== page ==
The record, as we have heretofore stated, is replete with evidence indicating bad conduct of each of the parties to the other. However, there is no evidence to indicate that either of the parties would not be a good parent to the children. It appears that both of the parties love their children and will do everything reasonably necessary to provide for their welfare, education, religious training, and will attempt in every way to make proper provision for their care, nurture and comfort. Although the children were often present during the domestic quarrels and storms, neither of the parties called them as witnesses to corroborate their claims. Each of the parties wanted to protect the children from witnessing against the other party. Neither party claimed the other did not love the children, nor that the other party was not a good parent.

The children have now resided with the mother under the stay order of the trial court for a period of approximately two years, and there may have been substantial changes in the circumstances of the parties since the entry of the judgment herein. For this reason we are of the opinion that the question of custody and allowances should now be reviewed by the district court, not only in the light of the evidence in this case, but also in the light of the present circumstances of the parties and of the children.

The evidence with respect to the property of the parties does not appear to be in dispute. The trial court, after careful consideration, determined that there was an equity of redemption in the motel of the approximate value of $45,000; that the first mortgage against this property has been foreclosed, and that the period of redemption would expire June 1, 1965; that the residence located at 825 North Fourth Street in Bismarck was purchased on contract, and that there was an equity therein of about $6,000; that the household goods, furniture, furnishings, appliances and supplies are of the approximate value of $5,000. It is undisputed that the plaintiff-husband owned the motel before the marriage of the parties, although it was subject to a substantial mortgage. The mortgage has not been paid and was eventually foreclosed. At the time of trial, however, the period of redemption had not expired. It is not claimed that the defendant-wife brought any property into the marriage, nor is it contended that the net worth of the parties increased during the marriage relationship. It is claimed that since the reconciliation, the plaintiff-husband lost about $5,000 in gambling between May and October 1962; that notwithstanding such loss, the parties stopped at Las Vegas on the way to California, where both gambled, she in small stakes, and that he lost $2,500. However, these losses did not discourage or deter the defendant-wife, because she admitted that she persuaded plaintiff to leave Inglewood and go to Lake Tahoe to enable him to obtain employment in a casino because he knew the gambling business. While there plaintiff lost approximately $5,000 more, and the trial court found "the defendant having assented to and encouraged plaintiff's gambling cannot seriously claim that she was injured thereby." The court made a careful analysis to determine an equitable division of the community property and found that the defendant-wife, sharing in proportion to her contribution to the acquisition and maintenance of the property during the married life, should be entitled to an allowance or an award in the *155 sum of $3,000 cash. When a divorce is granted the court is required to make such equitable distribution of the real and personal property of the parties as may seem just and proper. Section 14-05-24, N.D. C.C. The distribution depends upon the facts and circumstances of each particular case. Fischer v. Fischer, N.D., 139 N.W.2d 845; Nicholson v. Nicholson, N.D., 126 N.W.2d 904; Ruff v. Ruff, 78 N.D. 775, 52 N.W.2d 107; Agrest v. Agrest, 75 N.D. 318, 27 N.W.2d 697. There is no rigid rule for the division of property; the ultimate object is an equitable distribution. Nicholson v. Nicholson, supra. We have carefully examined the evidence and agree the trial court has made a fair and equitable division of the property, and it is neither shown nor seriously contended that the division is unfair or inequitable under the facts and circumstances of this case. The trial court allowed defendant-wife her attorney fees and costs of the trial. Examination of the record impresses us that the trial court was fair and considerate of the equities in making this property division.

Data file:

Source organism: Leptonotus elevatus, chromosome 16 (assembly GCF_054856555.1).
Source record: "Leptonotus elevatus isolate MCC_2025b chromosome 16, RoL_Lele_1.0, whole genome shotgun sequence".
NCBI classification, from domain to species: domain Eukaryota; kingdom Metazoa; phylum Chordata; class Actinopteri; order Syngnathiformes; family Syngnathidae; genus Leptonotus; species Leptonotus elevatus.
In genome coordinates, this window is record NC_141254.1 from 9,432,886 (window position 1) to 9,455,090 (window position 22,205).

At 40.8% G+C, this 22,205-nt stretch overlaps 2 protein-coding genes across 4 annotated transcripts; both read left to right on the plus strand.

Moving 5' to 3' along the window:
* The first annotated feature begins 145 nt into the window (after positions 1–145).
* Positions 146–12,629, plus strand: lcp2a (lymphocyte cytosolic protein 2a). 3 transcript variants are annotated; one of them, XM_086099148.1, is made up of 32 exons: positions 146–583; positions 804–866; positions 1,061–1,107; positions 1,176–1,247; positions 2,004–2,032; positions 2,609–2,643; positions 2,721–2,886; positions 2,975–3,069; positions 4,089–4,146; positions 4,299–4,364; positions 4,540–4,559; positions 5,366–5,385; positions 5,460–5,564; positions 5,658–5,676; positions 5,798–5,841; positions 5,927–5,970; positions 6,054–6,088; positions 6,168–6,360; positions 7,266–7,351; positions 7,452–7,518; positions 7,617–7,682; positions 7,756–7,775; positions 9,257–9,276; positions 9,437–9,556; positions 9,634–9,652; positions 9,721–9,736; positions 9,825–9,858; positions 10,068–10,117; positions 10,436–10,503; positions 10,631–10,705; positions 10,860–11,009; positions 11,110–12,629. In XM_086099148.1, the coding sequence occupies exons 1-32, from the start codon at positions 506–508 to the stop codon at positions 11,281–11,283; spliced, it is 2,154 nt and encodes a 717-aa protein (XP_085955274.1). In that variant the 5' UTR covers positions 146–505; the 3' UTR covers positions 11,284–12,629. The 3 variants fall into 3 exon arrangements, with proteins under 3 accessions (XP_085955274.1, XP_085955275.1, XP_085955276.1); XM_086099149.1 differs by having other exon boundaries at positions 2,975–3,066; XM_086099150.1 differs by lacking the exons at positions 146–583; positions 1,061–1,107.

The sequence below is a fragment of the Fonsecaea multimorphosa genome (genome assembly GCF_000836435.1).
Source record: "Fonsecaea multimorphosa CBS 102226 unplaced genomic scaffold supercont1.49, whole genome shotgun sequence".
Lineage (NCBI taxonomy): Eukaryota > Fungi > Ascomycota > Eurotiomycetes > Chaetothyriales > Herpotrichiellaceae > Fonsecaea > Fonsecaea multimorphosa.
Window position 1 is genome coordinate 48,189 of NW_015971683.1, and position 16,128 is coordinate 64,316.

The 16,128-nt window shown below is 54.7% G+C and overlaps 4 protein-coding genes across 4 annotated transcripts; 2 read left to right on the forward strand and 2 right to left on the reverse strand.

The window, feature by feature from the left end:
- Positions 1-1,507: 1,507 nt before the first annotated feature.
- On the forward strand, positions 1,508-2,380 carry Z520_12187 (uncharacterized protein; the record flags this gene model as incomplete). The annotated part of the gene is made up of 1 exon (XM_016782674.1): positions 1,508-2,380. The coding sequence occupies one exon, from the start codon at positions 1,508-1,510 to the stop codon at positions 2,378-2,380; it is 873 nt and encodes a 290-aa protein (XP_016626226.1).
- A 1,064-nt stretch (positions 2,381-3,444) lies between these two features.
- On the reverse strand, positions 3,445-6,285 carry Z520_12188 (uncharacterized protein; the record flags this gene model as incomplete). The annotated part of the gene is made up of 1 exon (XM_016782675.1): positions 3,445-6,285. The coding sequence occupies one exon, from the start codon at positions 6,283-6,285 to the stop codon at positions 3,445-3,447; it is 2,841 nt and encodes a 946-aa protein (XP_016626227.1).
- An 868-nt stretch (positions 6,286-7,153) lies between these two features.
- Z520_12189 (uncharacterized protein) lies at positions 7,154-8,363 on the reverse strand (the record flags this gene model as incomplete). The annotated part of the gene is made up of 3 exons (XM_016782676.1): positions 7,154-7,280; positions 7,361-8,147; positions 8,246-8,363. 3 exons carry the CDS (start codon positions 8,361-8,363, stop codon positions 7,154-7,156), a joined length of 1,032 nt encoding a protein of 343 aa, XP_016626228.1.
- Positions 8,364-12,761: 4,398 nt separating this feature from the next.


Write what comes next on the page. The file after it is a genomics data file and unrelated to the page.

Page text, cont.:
On the basis of our review of the entire case we determine that the judgment awarding divorce and the division of property be affirmed. However, for reasons heretofore set forth, we reverse the order of the trial court granting custody of the two minor children to the plaintiff-husband, and direct that the trial court modify its decree to provide that custody of the said minor children shall be in the mother until the further order of the court. We deem it for the best interests of the children, who have been in the custody of their mother since the commencement of this action on June 2, 1964, a period of almost two and one-half years, that this arrangement be not changed until the trial court has had opportunity to fully consider again their best interests in the light of present circumstances. Those rights are paramount to the rights of the parents to custody, the interest of the parents being important only to the extent that their interests bear on the question of what is best for the children. We also direct that the judgment on remittitur now provide that the plaintiff shall pay to the defendant the sum of $50 per month per child as and for their support, and that the defendant shall continue to have the use and occupancy of the home of the parties located at 825 North Fourth Street, Bismarck, free of rent or other costs except heat and utilities. We further direct that the father shall have the right to visit his children during reasonable hours on Saturdays, Sundays and legal holidays for reasonable periods of time, but that in so doing he shall not interfere with or molest the defendant. We direct that the trial court shall have the authority to vacate or modify the order awarding custody and support whenever necessary or proper when the best interests and welfare of the children may so require, and for such purposes shall have continuing jurisdiction as provided by Section 14-05-22, N.D.C.C.

The judgment is modified, and as modified it is affirmed.

KNUDSON, J., and EUGENE A. BURDICK, Dist. Judge, concur.

I concur in the result. RALPH J. ERICKSTAD.

MURRAY, J., not being a member of the Court at the time of submission of this case, did not participate.

STRUTZ, J., deeming himself disqualified did not participate, Honorable EUGENE A. BURDICK, Judge of the Fifth Judicial District, sitting in his stead.